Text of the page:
Though I found enthusiasm for a Gadaffi-less country, there was a concern things were moving to slowly toward a functioning government. Yet there was a need to move carefully to avoid further conflict. It all depended upon who you spoke with. The(wo)men on the street were joyful: revolutionary signs and the old/new Libyan flags were all, and I mean all, over. The first Friday I was there, there was a loud and enthusiastic rally supporting an United Libya - One Libya - no federalization. This was in response to a report that Benghazi and the East might loosen ties with a national government from Tripoli.

Another problem was that of the militia/brigade/kitiba members, who continued to main checkpoints and wander about in military garb, carry weapons. On the street and at the airport. Manning check points. Not particularly threatening, at least to us, but there! The hope was most would drift into the army or police - so no direct confrontation with them ala Gadaffi.

Then the garbage: garbage has not been picked up in Tripoli for months. People leaned abut their establishments and took it, neatly tied in plastic bags, elsewhere. NIMBY. According to a member of the Tripoli council, the owner of the previously used garbage site had been forced to provide service during the Gadaffi regim so - with Gadaffi gone, he declared independence from Tripoli's garbage. De facto sites included a mile or more along the airport road with smoldering fires polluting the air. Admittedly a health hazard, the local council was committed to negotiations rather than force the issue with the site's owner. Another effort not to emulate the past.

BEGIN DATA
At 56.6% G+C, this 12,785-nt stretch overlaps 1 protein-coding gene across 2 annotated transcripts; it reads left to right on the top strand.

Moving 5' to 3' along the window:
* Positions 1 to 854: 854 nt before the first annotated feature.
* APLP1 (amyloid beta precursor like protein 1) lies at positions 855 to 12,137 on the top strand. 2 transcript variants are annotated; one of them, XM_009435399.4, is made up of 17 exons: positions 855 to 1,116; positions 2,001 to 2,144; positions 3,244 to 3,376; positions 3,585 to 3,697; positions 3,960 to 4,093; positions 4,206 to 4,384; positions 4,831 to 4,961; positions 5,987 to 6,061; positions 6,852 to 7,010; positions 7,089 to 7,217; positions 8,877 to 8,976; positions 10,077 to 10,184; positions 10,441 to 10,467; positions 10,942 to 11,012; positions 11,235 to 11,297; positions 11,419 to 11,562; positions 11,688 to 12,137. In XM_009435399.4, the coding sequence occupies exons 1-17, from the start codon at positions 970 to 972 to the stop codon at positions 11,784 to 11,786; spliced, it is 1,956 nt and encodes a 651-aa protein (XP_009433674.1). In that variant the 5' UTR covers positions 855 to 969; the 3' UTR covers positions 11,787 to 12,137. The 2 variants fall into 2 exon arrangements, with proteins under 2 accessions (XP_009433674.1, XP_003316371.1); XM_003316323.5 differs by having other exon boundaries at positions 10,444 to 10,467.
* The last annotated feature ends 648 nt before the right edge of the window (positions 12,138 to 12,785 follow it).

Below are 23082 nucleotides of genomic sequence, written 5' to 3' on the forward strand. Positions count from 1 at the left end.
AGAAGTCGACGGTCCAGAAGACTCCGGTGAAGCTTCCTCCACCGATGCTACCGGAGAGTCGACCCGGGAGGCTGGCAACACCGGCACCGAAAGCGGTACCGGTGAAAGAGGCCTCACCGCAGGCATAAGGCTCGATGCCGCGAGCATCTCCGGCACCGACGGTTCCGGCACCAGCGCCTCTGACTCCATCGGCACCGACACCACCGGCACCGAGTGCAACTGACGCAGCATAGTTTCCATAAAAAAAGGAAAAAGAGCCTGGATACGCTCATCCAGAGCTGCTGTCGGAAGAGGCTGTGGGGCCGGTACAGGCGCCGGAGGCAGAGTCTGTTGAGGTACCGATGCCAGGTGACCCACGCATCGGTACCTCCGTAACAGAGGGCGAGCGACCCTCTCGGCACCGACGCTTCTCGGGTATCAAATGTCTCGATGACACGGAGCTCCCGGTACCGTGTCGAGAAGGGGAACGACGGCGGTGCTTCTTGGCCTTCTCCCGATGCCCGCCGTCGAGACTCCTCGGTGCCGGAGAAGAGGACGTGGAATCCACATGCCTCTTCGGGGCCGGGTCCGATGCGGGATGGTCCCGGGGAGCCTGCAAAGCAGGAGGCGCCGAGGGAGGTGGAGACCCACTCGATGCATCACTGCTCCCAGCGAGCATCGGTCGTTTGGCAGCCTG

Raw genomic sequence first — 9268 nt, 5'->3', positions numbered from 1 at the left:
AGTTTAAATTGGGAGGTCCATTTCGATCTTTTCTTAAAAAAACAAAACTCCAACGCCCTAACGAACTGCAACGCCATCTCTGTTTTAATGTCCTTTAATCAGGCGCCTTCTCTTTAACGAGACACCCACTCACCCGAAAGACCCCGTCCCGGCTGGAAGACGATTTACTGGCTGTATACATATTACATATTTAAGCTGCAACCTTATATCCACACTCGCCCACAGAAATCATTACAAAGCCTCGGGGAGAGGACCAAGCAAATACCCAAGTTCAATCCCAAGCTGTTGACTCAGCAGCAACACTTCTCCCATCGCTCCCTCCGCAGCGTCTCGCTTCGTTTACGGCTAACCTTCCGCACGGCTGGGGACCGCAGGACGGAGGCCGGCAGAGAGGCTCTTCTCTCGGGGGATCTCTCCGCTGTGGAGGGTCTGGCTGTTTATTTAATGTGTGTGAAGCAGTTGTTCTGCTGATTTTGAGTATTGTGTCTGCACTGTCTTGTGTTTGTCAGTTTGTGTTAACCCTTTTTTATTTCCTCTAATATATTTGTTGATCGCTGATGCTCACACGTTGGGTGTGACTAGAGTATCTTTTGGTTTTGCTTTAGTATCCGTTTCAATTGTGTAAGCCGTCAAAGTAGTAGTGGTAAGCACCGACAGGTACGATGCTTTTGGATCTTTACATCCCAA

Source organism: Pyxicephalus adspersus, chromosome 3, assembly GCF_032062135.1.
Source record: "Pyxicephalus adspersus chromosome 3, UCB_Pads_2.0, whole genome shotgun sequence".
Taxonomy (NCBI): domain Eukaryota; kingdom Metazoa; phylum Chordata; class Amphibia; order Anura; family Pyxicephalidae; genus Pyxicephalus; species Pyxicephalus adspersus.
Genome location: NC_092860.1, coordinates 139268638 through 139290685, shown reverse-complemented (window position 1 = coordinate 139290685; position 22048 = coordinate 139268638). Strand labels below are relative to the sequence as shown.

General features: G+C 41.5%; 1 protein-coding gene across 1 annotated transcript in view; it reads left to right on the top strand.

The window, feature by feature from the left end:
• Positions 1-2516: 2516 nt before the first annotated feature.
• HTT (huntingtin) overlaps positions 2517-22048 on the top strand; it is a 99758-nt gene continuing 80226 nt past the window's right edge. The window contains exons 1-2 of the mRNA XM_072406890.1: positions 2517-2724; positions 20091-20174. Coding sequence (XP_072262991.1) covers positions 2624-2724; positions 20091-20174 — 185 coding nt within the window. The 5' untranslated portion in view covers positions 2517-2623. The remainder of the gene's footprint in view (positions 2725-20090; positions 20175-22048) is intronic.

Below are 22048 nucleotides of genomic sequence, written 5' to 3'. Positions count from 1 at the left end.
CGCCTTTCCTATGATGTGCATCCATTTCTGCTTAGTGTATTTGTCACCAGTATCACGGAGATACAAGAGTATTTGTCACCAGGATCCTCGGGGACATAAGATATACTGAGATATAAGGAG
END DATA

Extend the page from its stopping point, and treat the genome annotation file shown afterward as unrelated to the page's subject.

It's all complicated by a non elected, volunteer government. Much hope is placed on summer elections which will select individuals to hammer out a Constitution - we met with a woman anxious t be one of those selected. Subsequently, an other election to approve the Constitution and elect representatives. At the moment, the National Transitional Council theoretically heads the country and the Tripoli Local Council has responsibility for the city. Along with militias and the like. But political parties are being to be former. Remember, this is a country with 42 years of autocratic rule, feeling it was politically.

As a local Journalist pointed out, Libya had a social uprising while Egypt had a civil war. And the Libyan uprising involved planning between militias, army and NATO. At the beginning, it was thought all would end quickly, as in Tunisia and Egypt. It was a surprise that Gadaffi reacted so strongly. One comment was that it was probably good that the revolutionaries didn't realize the extent of Gadaffi's resistance or there might not have been a Libyan Revolt.